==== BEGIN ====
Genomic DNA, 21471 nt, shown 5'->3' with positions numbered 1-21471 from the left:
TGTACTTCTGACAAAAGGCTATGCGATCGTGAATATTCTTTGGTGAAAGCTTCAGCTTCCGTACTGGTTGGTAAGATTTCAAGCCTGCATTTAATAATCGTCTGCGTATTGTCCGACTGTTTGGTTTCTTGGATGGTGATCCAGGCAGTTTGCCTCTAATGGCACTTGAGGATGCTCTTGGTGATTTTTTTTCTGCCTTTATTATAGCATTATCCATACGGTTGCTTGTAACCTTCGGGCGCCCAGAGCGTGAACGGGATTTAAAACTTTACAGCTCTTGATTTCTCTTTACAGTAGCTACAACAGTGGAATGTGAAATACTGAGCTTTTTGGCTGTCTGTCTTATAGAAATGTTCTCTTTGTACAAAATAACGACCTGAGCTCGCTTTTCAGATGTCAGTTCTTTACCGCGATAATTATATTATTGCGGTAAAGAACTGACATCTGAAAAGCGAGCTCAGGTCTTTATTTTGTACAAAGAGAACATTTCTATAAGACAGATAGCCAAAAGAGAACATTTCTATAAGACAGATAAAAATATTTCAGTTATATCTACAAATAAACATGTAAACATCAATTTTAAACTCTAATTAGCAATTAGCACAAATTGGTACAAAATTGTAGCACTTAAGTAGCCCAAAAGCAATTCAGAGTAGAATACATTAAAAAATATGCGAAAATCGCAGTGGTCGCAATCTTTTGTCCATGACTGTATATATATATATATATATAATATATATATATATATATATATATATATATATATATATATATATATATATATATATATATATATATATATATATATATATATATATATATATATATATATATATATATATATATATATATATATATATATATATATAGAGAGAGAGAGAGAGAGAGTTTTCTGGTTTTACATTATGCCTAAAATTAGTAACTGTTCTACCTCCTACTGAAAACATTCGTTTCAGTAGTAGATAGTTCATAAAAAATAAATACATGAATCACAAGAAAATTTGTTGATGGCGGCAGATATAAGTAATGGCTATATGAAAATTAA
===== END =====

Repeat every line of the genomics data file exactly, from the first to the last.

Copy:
Genomic DNA, 21471 nt, shown 5'->3' with positions numbered 1-21471 from the left:
TGTACTTCTGACAAAAGGCTATGCGATCGTGAATATTCTTTGGTGAAAGCTTCAGCTTCCGTACTGGTTGGTAAGATTTCAAGCCTGCATTTAATAATCGTCTGCGTATTGTCCGACTGTTTGGTTTCTTGGATGGTGATCCAGGCAGTTTGCCTCTAATGGCACTTGAGGATGCTCTTGGTGATTTTTTTTCTGCCTTTATTATAGCATTATCCATACGGTTGCTTGTAACCTTCGGGCGCCCAGAGCGTGAACGGGATTTAAAACTTTACAGCTCTTGATTTCTCTTTACAGTAGCTACAACAGTGGAATGTGAAATACTGAGCTTTTTGGCTGTCTGTCTTATAGAAATGTTCTCTTTGTACAAAATAACGACCTGAGCTCGCTTTTCAGATGTCAGTTCTTTACCGCGATAATTATATTATTGCGGTAAAGAACTGACATCTGAAAAGCGAGCTCAGGTCTTTATTTTGTACAAAGAGAACATTTCTATAAGACAGATAGCCAAAAGAGAACATTTCTATAAGACAGATAAAAATATTTCAGTTATATCTACAAATAAACATGTAAACATCAATTTTAAACTCTAATTAGCAATTAGCACAAATTGGTACAAAATTGTAGCACTTAAGTAGCCCAAAAGCAATTCAGAGTAGAATACATTAAAAAATATGCGAAAATCGCAGTGGTCGCAATCTTTTGTCCATGACTGTATATATATATATATATATAATATATATATATATATATATATATATATATATATATATATATATATATATATATATATATATATATATATATATATATATATATATATATATATATATATATATATATATATATATATATATATATATATATATATAGAGAGAGAGAGAGAGAGAGTTTTCTGGTTTTACATTATGCCTAAAATTAGTAACTGTTCTACCTCCTACTGAAAACATTCGTTTCAGTAGTAGATAGTTCATAAAAAATAAATACATGAATCACAAGAAAATTTGTTGATGGCGGCAGATATAAGTAATGGCTATATGAAAATTAA